Mass Refugee Inflow and Long-run Prosperity: Lessons from the Greek Population Resettlement

Elie Murard and Seyhun Orcan Sakalli

Paper presented at the Research Conference on Forced Displacement 2020, co-organized by the Joint Data Center on Forced Displacement.


This paper examines the long-term impact of the 1923 forced resettlement of 1.2 million Greek-Orthodox citizens of Turkey to Greece in the aftermath of the Greco-Turkish war. The mass resettlement of refugees increased the host population in Greece by more than 20 percent within a few months. Refugees resettled in rural areas were provided with arable land parcels, farm inputs and cattle, in addition to individual houses. The analysis is based on a geocoded dataset that combines historical data on refugee settlement with contemporary socio-economic outcomes at a disaggregated administrative level. The authors employ several empirical strategies that rely on different margin of spatial and temporal variation in the refugee inflow.


Key findings:

  • In places of resettlement, refugees contributed to higher industrialization and structural transformation away from agriculture. Places of refugees’ resettlement display higher level of prosperity in 1991 relative to other localities without refugees: conditional on geographical and pre-resettlement characteristics, the former have higher night light luminosity, dwelling with better amenities (e.g. electricity), a larger manufacturing sector and higher average earnings.
  • Resettlement produced smaller economic gains in places where the local population was predominantly refugees, as well as in municipalities where refugees were segregated into separate villages. There is a hump-shaped relationship between the share of refugees and long-run prosperity, with prosperity first increasing and then declining when refugees make up more than 40 percent of the local population. The economic gains of the resettlement were also lower in places where refugees were clustered in separate enclaves and where their skills were less easily transferable. This highlights the crucial role of social interactions and knowledge sharing, which were facilitated by the fact that refugees and natives often spoke the same language and shared the same religion.
  • No evidence of negative spillover effects in nearby localities, suggesting that the results are not driven by the reallocation of economic activity into places of resettlement, but rather by the creation of new activity.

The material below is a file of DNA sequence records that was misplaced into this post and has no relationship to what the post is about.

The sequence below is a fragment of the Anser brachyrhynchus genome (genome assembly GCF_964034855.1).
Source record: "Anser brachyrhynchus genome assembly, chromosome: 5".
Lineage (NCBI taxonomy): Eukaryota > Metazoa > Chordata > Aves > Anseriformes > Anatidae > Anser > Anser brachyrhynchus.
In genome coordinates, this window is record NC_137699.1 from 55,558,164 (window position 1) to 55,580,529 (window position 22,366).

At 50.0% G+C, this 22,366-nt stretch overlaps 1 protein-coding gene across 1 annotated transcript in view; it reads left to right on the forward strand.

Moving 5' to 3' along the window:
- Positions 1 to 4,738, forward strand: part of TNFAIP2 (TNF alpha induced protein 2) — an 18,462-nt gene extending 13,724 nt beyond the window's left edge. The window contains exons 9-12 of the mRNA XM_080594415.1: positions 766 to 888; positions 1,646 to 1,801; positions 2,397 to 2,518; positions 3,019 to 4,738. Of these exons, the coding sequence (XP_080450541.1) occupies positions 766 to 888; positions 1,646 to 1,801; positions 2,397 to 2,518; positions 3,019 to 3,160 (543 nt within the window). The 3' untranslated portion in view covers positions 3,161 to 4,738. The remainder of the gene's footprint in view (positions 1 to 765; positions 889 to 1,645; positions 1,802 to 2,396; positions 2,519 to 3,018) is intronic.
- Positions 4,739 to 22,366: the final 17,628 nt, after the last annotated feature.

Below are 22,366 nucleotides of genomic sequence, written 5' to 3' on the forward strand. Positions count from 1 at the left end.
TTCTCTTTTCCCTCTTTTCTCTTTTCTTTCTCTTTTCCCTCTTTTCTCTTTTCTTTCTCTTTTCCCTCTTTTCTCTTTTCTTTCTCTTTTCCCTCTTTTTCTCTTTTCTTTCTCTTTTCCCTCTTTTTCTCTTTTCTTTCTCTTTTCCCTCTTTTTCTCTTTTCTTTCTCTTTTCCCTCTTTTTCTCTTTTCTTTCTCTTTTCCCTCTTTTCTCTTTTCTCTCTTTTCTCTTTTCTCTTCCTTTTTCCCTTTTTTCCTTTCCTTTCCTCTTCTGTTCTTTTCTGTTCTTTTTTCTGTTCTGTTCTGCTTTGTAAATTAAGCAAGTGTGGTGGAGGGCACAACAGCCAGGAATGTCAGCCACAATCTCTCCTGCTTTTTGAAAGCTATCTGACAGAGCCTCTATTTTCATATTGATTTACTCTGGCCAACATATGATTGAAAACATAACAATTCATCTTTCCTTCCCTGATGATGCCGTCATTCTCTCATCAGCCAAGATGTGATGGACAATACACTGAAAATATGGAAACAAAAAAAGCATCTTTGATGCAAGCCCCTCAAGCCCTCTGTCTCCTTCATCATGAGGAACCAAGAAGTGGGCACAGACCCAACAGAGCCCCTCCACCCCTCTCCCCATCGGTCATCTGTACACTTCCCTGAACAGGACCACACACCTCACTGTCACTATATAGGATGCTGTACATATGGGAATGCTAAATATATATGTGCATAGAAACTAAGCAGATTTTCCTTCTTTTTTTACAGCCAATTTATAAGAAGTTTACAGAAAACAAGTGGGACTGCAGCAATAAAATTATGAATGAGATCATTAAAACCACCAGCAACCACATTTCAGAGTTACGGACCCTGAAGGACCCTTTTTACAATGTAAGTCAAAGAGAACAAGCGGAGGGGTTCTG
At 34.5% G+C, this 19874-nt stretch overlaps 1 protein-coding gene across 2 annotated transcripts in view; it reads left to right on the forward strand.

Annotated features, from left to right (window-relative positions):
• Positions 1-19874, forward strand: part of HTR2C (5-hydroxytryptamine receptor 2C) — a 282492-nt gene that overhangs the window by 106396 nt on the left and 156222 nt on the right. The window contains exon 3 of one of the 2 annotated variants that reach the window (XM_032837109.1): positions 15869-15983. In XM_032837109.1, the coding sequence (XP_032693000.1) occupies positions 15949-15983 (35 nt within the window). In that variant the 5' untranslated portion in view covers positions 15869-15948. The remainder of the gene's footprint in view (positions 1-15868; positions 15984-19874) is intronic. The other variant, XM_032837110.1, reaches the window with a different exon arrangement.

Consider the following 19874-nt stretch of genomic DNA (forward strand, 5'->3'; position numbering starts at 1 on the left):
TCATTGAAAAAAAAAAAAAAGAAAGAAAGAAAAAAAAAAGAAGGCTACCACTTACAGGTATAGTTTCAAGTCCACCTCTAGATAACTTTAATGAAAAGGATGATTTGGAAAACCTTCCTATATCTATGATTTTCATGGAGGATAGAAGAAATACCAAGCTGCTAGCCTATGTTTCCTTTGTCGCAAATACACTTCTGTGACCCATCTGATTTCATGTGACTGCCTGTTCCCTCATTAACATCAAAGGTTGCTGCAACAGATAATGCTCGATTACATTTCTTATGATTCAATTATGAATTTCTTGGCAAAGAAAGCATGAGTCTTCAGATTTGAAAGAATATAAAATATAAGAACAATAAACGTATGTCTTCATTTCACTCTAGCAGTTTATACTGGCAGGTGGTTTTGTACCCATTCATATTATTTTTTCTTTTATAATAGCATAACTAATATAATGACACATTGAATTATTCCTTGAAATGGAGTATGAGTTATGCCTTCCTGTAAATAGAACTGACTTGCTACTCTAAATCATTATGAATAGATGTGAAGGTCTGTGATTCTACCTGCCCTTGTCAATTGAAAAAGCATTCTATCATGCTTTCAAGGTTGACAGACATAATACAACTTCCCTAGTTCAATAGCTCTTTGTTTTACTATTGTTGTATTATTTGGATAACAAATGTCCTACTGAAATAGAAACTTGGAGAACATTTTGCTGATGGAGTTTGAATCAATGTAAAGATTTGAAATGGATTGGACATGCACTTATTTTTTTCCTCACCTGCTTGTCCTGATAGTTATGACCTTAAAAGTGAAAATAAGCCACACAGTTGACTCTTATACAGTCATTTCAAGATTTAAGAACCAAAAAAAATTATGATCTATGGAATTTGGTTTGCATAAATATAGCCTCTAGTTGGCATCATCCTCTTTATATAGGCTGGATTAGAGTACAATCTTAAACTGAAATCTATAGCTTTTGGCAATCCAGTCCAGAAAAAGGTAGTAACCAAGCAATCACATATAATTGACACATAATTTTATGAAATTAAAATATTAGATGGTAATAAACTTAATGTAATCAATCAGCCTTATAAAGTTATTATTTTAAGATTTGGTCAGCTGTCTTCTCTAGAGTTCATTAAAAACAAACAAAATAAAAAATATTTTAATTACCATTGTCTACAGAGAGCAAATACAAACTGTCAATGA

• Long-run benefits in rural localities of northern Greece appear driven by the transfer of new specific knowledge in textiles and the provision of new agricultural know-how by mostly farmer refugees. Resettlement led to the expansion of the textile sector and manufacturing especially in places with a greater suitability for the cultivation of textile crops (e.g. cotton), where refugees’ knowledge could be more effectively transferred and employed. The resettlement produced smaller economic gains in localities where the interactions between refugees and natives were less likely, either because the local population was predominantly refugee and thus less diverse in terms of skills—hence the hump-shaped relationship between the refugees’ share and long-run prosperity—or because of a higher segregation of refugees into separate villages within the same municipality. There was no empirical evidence for alternative mechanisms such as agglomeration economies, investments in public infrastructure or the economic integration of second-generation refugees.


The authors conclude that by providing complementary (not necessarily superior) knowledge, refugees can generate significant benefits in the long run, even when they do not bring higher human capital, and provided that sufficient investments are made in their resettlement. The author suggests that resettlement policies should avoid clustering refugees in separate enclaves while targeting locations where newcomers’ skills are the most easily transferable.